The HTA will simply photograph the items and return them to you after use. All items will be credited to their owners or, if preferred, submitted anonymously. We encourage you to participate in this project to help us continue celebrating this most special part of our island lives. 

Please contact me at the telephone number, email address or postal address below. Thank you.



Harris Tweed Authority,

Town Hall,

2 Cromwell St, Stornoway,

Isle of Lewis HS1 2DB


I have recently returned from three days spectacular holiday in the Islands. The scenery was fantastic but the Callanish Stones had me fascinated. The wind blew so strongly I felt I was in mid-Atlantic and I had difficulty keeping my feet.

Has anyone ever thought it could be the site of a pre-historic Naval College? The stone in the middle could be the mast of a ship and the outer stones could have been to teach youngsters the ropes of a sailing ship. The situation could acclimatise anyone to stormy weather on board ship.

It gives the impression you are looking out to sea. The sun could have been the navigation system. If the masts were made of wood they would break with the force of the wind. It makes sense to make them of stone is they are static teaching stones.

Has there ever been a ‘dig’ in this area? I had a distinct feeling that there was a lot more under the ground waiting to be discovered.

My sister teased me that the vibes of my Island ancestors may contact me here. She was right. I felt I was standing on top of an iceberg situation and under the ground there was much more.

Could it have been a model of a ‘Bireme’. This was a wooden hulled vessel used by the Greeks for both in commercial shipping and in Naval warfare from as early as 350BC.

Configured with a single square rigged sail on a short mast position amidships, the craft was also rigged with two tiers of oars for rowers to provide ‘human powered’ propulsion should the vessel encounter calm winds or for better control during combat.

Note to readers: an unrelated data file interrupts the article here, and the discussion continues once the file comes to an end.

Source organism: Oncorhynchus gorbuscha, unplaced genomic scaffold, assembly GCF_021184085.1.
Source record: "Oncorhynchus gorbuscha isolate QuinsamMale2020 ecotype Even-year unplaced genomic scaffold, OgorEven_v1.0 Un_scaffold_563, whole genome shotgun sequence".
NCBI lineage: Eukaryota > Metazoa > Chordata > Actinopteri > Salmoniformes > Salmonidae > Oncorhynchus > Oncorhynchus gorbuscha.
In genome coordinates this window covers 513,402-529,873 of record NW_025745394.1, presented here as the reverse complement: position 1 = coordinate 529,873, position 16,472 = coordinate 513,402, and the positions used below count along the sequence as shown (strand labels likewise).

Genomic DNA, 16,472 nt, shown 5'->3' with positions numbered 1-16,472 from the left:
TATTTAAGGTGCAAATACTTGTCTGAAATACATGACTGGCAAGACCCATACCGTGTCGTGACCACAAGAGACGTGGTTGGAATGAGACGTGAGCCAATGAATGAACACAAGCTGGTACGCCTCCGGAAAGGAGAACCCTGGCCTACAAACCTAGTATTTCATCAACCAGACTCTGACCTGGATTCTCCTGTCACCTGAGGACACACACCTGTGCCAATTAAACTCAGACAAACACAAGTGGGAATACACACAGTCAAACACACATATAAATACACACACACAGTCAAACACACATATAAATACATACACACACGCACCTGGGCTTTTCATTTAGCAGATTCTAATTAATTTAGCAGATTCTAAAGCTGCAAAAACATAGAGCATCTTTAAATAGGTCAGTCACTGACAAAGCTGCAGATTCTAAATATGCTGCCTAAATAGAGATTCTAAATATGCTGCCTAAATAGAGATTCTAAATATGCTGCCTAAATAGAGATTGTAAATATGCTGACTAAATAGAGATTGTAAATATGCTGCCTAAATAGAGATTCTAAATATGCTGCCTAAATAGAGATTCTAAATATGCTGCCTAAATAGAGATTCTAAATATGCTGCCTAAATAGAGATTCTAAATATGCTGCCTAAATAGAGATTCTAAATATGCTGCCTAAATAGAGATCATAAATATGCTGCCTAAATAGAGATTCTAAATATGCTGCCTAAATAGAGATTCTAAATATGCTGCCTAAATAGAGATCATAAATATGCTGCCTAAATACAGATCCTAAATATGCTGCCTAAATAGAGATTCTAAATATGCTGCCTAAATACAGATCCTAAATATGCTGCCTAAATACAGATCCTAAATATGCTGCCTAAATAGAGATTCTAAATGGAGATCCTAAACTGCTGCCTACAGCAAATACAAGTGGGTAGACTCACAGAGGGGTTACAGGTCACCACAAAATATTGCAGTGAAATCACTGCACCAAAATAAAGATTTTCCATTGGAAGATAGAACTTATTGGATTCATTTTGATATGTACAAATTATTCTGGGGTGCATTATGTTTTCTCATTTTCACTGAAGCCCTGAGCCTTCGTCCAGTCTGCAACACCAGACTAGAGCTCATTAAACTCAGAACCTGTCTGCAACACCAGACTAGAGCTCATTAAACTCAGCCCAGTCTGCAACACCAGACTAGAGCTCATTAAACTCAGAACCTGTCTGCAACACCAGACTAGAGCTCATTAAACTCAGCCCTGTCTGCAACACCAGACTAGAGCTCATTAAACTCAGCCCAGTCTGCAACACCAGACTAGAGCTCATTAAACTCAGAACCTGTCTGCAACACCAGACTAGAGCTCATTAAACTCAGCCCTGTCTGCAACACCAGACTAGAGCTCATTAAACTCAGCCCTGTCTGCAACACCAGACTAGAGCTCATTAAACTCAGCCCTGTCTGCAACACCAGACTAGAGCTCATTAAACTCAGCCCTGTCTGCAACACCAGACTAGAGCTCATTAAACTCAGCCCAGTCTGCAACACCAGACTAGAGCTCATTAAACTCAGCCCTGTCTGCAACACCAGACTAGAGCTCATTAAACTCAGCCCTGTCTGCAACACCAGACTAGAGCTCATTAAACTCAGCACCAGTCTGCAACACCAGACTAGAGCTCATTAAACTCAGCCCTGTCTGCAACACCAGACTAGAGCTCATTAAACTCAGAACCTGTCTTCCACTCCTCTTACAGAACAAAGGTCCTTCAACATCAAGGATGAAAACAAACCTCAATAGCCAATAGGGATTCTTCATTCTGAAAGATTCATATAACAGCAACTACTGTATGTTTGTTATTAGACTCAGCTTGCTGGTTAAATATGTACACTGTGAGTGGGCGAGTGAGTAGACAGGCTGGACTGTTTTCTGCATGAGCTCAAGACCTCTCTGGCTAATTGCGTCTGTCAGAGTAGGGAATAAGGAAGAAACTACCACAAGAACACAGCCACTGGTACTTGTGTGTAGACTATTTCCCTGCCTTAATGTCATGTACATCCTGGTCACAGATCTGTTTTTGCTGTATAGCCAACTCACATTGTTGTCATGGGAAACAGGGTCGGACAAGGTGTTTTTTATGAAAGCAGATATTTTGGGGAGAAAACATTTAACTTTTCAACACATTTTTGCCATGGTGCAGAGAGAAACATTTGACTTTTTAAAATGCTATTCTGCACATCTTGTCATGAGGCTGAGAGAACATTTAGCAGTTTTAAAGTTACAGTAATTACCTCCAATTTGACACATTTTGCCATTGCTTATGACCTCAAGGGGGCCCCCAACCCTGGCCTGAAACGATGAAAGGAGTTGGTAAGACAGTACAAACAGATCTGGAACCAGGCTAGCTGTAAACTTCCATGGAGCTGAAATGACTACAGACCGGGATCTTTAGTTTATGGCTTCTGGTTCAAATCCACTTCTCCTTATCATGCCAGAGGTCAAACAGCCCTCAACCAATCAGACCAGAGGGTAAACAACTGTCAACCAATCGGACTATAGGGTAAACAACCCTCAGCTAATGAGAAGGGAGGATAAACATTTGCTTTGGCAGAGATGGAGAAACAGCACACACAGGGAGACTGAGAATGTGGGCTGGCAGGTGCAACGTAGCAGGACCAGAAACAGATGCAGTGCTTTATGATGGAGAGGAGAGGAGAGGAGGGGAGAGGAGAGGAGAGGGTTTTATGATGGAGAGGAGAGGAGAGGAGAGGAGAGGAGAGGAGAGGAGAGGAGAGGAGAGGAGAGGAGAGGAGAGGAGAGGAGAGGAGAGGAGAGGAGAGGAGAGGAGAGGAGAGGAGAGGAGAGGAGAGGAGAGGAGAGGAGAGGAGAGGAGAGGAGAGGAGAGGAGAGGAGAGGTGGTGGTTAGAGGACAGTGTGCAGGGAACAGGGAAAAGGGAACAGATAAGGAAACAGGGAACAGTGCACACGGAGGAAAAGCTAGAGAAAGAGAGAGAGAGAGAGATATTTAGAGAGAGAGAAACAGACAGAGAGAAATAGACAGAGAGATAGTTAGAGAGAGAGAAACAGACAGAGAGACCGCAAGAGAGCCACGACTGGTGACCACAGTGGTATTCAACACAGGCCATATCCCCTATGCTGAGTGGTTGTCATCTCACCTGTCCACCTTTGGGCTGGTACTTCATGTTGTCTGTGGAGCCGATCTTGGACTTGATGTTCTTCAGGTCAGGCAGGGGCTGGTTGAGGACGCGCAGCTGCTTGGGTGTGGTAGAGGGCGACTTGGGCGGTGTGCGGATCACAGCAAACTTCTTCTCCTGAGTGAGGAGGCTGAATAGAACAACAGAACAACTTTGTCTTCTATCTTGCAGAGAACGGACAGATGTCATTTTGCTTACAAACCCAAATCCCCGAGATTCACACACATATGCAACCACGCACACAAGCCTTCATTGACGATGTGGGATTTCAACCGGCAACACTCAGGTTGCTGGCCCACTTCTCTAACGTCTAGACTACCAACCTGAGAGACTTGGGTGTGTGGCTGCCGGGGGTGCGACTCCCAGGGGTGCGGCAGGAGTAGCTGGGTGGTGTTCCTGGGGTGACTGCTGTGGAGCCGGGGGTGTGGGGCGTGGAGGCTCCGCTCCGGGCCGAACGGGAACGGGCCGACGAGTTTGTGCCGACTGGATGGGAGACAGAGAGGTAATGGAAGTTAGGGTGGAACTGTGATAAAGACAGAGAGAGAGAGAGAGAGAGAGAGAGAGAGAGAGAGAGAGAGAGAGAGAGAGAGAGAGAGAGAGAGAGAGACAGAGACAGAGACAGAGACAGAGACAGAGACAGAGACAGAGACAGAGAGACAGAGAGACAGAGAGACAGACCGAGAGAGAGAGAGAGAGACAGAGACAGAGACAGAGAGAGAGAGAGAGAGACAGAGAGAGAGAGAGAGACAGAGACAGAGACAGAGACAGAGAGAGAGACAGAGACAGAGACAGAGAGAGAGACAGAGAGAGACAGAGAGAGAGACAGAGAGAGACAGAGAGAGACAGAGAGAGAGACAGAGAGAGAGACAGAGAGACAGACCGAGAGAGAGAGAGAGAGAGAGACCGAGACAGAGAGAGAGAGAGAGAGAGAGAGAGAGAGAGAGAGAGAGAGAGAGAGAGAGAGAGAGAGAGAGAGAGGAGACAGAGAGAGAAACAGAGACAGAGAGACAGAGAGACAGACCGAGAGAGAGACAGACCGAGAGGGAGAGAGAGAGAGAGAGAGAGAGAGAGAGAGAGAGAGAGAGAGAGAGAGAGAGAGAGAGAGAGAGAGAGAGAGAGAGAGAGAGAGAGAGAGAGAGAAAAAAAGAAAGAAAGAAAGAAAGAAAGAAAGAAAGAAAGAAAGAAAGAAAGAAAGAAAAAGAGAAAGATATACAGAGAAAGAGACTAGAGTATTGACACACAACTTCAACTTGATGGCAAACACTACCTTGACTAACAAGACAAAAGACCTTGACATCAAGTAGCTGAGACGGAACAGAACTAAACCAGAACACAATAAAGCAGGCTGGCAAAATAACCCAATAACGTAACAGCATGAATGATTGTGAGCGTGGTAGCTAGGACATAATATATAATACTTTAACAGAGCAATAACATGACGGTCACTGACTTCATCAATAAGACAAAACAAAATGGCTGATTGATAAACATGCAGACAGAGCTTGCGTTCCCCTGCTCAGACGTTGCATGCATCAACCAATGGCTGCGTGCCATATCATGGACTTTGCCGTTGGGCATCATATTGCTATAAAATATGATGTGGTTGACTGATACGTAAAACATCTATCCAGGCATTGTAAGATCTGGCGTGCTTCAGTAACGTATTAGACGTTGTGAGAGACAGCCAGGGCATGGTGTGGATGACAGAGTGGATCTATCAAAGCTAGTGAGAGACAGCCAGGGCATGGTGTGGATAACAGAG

One of the many noteworthy elements of this class of vessel was the bronze armoured ram positioned on the bow of the ship. This was the bronze ram which would be driven into an enemy ship with maximum force in order to cause a breach in the other ship’s hull below the water line and sink it.

It’s top speed was about seven knots. Can any seafaring man in the Islandss see this in the Stones?

My brother-in-law said he was there on a very hot day yet felt cold shivers go down his back when he walked down between the two rows of stones. What feelings have other people had?

What would the sail and ropes have been made of? Skin? Hair? Heather?

Some years ago a motorway was built in Surrey and the remains of Nonsuch Palace found. Till then the Palace was thought to have been in Norfolk.

Local people decided to investigate and they were allowed to have a ‘dig’. The site was evacuated by a local farmer and the outline of four towers found plus coins, glassware and remnants of pottery. It was photographed and documented and covered over again but there is a very interesting book written about it. It can only be borrowed from Cheam Library, Maybe there is a book waiting to be written about Callanish.


26 Maplewood Park,



The Scottish Islands Renewable energy report was made public this week and has been hailed as a “major step forward” in realising the energy potential of the Outer Hebrides.

Renewable energy projects on Scottish Islands could have a big impact on jobs and the local economy with the potential for more than 3,500 jobs by 2030, but there are major challenges that have to be overcome first – the cost of transmission charges and the provision of the infrastructure to allow the power generated to be transferred to population centres on the mainland - are just a few of the stumbling blocks.

Yes, there could be large rewards if the Islands can exploit its renewable energy potential, but Government must step up to the mark to help overcome the hurdles, or the Islands will not be contributing to the Government’s ambitious renewable energy targets.